Insulation works on a simple concept: It keeps the outside out and the inside in. “The primary purpose of a building is to provide shelter,” Christoph Reinhart, director of the building technology program at MIT, told Recode. “Being thermally separated, reducing conduction, is always good.” A well-insulated building isn’t just good at staying warm; insulation also keeps indoor spaces cool for longer, without using any extra energy.

Take Olgyay’s own house. After spending a few weekends stuffing fluffy insulation into the attic, filling wall cavities and gaps between floor joists, wrapping air ducts and water pipes in the crawlspace underneath the house, and sealing gaps around windows and doors, the ranch home became fairly airtight. That means that in the winter, heat from the furnace will stay inside the house — which means the furnace will run less often. In the summer, Olgyay’s family can open their windows at night to let in the cool air and shut them during the day to keep out the heat. With the addition of a small rooftop solar panel system installed in 2007 that could provide most of the power they needed, their only major reliance on utility companies — and on fossil fuels — came through the couple hundred dollars they spent on their gas bill each year.

Few buildings in the country are as well-insulated as Olgyay’s home. As Vox’s Umair Irfan wrote in a 2019 story detailing the poor state of insulation around the country, commercial buildings waste 30 percent of the energy they consume, while 90 percent of American homes are under-insulated. That can have serious consequences beyond the climate impacts, directly affecting the people living in these homes: A 20-year study published in 2021 found that global heat-related deaths are on the rise, with more than 5 million deaths each year attributed to extreme heat or cold.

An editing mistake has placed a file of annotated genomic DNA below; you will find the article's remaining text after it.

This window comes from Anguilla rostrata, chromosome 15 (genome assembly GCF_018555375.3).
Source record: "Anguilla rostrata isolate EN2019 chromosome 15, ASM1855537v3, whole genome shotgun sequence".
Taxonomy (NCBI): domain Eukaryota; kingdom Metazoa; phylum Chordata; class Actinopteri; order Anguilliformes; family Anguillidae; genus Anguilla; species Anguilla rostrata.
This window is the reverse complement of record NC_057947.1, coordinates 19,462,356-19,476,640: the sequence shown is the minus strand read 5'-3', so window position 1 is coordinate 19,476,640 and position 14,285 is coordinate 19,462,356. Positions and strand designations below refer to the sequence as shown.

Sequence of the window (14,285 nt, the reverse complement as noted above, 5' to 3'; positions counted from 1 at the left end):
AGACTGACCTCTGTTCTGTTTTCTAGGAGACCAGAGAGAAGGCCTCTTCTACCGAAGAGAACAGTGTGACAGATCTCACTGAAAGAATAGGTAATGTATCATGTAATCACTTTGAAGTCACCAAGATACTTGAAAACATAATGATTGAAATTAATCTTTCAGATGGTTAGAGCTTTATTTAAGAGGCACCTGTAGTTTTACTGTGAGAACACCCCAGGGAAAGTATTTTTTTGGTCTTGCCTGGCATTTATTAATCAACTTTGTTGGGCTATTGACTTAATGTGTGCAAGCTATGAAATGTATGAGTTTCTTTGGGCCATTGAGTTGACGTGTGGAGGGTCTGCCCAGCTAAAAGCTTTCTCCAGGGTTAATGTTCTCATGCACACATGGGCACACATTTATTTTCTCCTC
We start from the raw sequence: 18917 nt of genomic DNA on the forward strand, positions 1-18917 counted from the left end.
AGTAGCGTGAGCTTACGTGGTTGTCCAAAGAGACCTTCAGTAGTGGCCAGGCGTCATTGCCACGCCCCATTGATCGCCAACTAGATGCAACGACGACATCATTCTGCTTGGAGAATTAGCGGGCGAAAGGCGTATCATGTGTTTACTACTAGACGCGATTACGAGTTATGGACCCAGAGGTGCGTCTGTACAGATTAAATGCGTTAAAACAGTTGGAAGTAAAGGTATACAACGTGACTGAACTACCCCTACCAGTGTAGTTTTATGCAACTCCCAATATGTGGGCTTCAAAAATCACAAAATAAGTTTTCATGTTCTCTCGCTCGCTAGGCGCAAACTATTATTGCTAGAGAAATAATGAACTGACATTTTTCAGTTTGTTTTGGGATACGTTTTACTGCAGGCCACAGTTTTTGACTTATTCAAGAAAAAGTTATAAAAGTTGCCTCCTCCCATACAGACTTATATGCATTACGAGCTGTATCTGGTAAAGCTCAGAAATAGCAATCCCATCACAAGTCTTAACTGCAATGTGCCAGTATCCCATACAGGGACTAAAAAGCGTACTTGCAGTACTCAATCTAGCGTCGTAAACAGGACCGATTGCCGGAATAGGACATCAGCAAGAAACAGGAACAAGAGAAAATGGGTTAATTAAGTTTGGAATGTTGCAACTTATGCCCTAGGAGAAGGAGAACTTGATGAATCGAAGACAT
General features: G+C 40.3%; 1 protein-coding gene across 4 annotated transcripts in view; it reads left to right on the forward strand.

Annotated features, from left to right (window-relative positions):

Improving insulation, Olgyay says, can increase the “passive survivability” of a building, or the length of time buildings stay at a comfortable temperature without power. That’s particularly important as extreme weather is on the rise across the country, bringing power blackouts in its wake. The majority of deaths in New Orleans in the wake of Hurricane Ida, which hit the city in the summer of 2021, were attributed to residents being trapped inside their homes without air conditioning; 161 deaths in the wake of a winter storm that caused mass blackouts in Texas in early 2021 were attributed to exposure to the cold.

So the solution sounds simple, right? Just add some insulation into our walls, make buildings more comfortable and more climate-friendly, and call it a day?